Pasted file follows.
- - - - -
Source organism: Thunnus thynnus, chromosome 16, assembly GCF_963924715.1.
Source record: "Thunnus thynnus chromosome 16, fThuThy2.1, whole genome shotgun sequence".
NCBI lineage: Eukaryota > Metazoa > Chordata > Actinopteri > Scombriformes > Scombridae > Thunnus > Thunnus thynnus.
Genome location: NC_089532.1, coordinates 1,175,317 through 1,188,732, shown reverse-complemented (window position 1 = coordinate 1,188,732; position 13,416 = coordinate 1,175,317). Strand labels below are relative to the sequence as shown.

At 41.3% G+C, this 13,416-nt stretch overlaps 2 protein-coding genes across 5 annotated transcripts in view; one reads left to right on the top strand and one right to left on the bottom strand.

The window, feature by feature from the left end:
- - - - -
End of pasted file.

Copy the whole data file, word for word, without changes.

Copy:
Source organism: Thunnus thynnus, chromosome 16, assembly GCF_963924715.1.
Source record: "Thunnus thynnus chromosome 16, fThuThy2.1, whole genome shotgun sequence".
NCBI lineage: Eukaryota > Metazoa > Chordata > Actinopteri > Scombriformes > Scombridae > Thunnus > Thunnus thynnus.
Genome location: NC_089532.1, coordinates 1,175,317 through 1,188,732, shown reverse-complemented (window position 1 = coordinate 1,188,732; position 13,416 = coordinate 1,175,317). Strand labels below are relative to the sequence as shown.

At 41.3% G+C, this 13,416-nt stretch overlaps 2 protein-coding genes across 5 annotated transcripts in view; one reads left to right on the top strand and one right to left on the bottom strand.

The window, feature by feature from the left end: